|| By James H. Kroeger, M.M.
People of faith in the Philippines struggled to find God in the human suffering and mass destruction caused by Typhoon Haiyan, one of the world’s strongest typhoons that struck the island nation in Southeast Asia on Nov. 8, 2013. The full impact of the tragedy may never be known, but about 6,500 persons perished.
I was moved to tears when I heard about a mother and daughter whose shanty was swept away by the storm surge, comparable to a tsunami. The mother was trying to save her badly injured child by pulling her from the water. “Ma, just let go. Save yourself,” the child told her mother.
“I was holding her and I kept telling her to hang on,” high school teacher Bernadette Tenegra, 44, told a Filipino newspaper. “But she just gave up.”
A similar incident happened in September 2009 when the country suffered two back-to-back typhoons. Muelmar Magallanes, an 18-year-old construction worker, got his own family to higher ground. Then the strong swimmer went back to do the same for 30 others. On his last rescue, that of a mother and her 6-month-old baby, Muelmar succumbed to fatigue in the raging currents. Time magazine named him one of the top 10 heroes of the year.
My experiences of the sufferings of the Filipino people—earthquakes, typhoons, floods—force me to look closely at suffering, the “passion of humanity,” in the contemporary world. Although human misery is often reduced to cold statistics or media clips, suffering must never be depersonalized; it always has a human face. It is in contexts where God seems absent or hidden that our Christian theology of the cross becomes realistic.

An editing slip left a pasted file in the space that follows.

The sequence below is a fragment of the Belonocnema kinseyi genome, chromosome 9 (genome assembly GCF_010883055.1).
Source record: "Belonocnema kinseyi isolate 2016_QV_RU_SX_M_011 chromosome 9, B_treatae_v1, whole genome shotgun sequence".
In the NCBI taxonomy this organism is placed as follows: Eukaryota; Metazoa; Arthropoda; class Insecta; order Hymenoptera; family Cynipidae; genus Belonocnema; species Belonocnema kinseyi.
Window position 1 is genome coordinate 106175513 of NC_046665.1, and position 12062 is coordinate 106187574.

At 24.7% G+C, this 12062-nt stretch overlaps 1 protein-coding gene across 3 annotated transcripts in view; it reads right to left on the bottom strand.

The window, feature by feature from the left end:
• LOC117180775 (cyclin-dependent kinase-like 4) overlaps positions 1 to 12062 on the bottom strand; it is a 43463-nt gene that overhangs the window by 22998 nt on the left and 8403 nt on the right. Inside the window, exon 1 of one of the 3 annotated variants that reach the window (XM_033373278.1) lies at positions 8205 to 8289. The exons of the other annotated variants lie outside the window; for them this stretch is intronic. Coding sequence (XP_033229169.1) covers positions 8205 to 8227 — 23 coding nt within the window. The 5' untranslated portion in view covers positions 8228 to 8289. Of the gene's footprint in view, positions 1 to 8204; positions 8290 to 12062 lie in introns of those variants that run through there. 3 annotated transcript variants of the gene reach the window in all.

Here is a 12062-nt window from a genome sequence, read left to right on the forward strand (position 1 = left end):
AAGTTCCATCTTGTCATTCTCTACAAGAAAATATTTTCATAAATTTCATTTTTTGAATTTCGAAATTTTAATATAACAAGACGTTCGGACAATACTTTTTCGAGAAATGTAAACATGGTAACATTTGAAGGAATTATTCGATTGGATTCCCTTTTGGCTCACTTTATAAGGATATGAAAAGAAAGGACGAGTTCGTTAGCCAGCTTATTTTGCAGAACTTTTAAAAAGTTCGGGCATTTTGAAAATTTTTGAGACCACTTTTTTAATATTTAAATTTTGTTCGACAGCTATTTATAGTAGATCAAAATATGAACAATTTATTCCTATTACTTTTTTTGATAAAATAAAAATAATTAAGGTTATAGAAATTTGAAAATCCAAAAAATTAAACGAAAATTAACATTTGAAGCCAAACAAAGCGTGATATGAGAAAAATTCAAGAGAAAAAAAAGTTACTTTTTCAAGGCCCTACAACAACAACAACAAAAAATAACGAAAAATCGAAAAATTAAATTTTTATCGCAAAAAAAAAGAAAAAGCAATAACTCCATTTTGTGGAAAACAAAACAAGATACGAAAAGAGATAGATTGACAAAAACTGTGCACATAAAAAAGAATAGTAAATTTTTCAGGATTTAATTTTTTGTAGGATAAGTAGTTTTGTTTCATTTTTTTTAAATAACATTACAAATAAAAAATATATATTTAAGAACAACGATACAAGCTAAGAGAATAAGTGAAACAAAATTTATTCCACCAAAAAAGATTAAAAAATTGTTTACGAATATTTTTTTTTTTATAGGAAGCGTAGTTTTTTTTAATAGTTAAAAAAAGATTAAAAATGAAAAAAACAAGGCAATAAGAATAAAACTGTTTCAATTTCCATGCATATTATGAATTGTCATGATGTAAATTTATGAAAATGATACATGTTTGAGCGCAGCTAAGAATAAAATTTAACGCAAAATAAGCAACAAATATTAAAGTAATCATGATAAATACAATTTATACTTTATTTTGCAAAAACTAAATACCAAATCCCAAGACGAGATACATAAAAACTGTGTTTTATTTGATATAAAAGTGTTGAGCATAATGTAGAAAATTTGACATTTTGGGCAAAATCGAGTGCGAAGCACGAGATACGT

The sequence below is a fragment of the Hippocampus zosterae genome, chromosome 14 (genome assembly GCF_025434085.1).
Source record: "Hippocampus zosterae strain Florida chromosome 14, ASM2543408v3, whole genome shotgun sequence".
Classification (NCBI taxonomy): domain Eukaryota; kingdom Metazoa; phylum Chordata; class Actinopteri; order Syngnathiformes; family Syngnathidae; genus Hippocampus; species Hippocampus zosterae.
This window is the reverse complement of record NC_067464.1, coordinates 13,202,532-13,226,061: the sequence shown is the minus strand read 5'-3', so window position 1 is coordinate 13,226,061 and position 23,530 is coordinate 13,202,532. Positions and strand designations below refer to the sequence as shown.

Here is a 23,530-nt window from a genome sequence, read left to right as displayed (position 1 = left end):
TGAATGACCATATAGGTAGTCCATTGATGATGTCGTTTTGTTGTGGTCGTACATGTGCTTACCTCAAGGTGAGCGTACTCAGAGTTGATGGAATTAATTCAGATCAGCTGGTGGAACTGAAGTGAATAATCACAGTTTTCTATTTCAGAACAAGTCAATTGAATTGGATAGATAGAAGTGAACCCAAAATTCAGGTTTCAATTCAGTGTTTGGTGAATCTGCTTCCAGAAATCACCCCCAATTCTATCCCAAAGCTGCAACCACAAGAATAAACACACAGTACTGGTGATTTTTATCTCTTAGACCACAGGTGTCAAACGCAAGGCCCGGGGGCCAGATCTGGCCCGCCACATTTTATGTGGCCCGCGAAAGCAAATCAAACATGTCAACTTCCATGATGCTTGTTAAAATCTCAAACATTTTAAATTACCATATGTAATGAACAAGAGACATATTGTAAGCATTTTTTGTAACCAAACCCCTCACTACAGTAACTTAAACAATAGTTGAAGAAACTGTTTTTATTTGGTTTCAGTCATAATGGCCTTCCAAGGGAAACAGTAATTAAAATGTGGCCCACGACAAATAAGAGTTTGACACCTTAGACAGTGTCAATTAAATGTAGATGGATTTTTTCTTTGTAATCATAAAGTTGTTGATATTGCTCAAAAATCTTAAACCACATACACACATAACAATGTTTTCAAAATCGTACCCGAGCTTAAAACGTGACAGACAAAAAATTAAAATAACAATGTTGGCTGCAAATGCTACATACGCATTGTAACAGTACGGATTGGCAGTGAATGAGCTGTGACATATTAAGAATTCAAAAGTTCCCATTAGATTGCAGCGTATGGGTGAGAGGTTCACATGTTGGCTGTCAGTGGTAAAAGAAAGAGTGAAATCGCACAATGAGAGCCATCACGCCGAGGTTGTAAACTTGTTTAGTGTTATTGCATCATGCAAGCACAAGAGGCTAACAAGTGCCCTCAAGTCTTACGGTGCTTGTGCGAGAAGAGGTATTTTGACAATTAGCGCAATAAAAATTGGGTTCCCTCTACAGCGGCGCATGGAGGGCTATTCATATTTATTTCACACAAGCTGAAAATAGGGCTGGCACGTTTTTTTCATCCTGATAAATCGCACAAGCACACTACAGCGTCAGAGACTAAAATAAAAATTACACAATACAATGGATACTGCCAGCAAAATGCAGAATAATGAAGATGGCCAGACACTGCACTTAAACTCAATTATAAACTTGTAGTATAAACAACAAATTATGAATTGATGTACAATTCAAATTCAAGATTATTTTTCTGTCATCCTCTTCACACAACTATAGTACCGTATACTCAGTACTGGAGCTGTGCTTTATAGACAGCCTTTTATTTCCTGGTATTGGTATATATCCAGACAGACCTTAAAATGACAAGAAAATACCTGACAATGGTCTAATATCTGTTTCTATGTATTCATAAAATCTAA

The Lenten-Easter season provides a special time to reflect on a profound truth that stands at the center of our Christian experience: the paschal mystery. This term expresses the unified, total event of Christ’s passion, death and resurrection.
In the paschal mystery, Christ “passed over” to the Father, drawing all humanity with him and fulfilling the Father’s loving plan for the salvation of all peoples. In a unique way, we Christians remember, celebrate and share in this paschal mystery. During the liturgies of Holy Week and Easter, we join our prayer with all our own concrete life experiences as well as those of suffering peoples—in the Philippines and elsewhere.
Pope Francis met with the Filipino community in Rome in the wake of their country’s recent disasters. He encouraged them to never tire of praying. “In these moments of sadness,” he says, “let the power of this prayer be most useful: ‘the prayer of why.’ In these moments of great suffering, don’t tire of saying, ‘Why’? Be like children … and so attract the eyes of our Father for your people; draw the tenderness of the ‘dad of heaven’ upon yourselves. Be like the child when asking: ‘Why? Why?’ ”
Undoubtedly, our Christian faith is, at heart, a paschal faith. We accept that all reality has a paschal paradigm and all life is shaped by rhythms of life through death. Our Christian faith and practice, our “missionary eyes,” continue to discover elements of this very mystery hidden in the lives of all peoples.
We are challenged, in imitation of Christ, to embrace our broken world. In the words of Jon Sobrino, Jesuit priest and theologian, we are called to recognize the existence of “crucified peoples” and strive to “take them down from the cross.”
This is the vision of all sensitive Christians who with “eyes of compassion” look upon the reality of our world today. This is the paschal vision of life I have encountered in my experiences with countless Filipinos—and the daily passion lived by them in the aftermath of many heart-rending tragedies.
Father James Kroeger, from Greenville, Wis., has served in the Philippines and Bangladesh since 1970.
Featured Image: Father holds the body of his daughter, killed by Typhoon Haiyan last November.
(CNS/Philippine Daily Inquirer via Reuters/Philippines)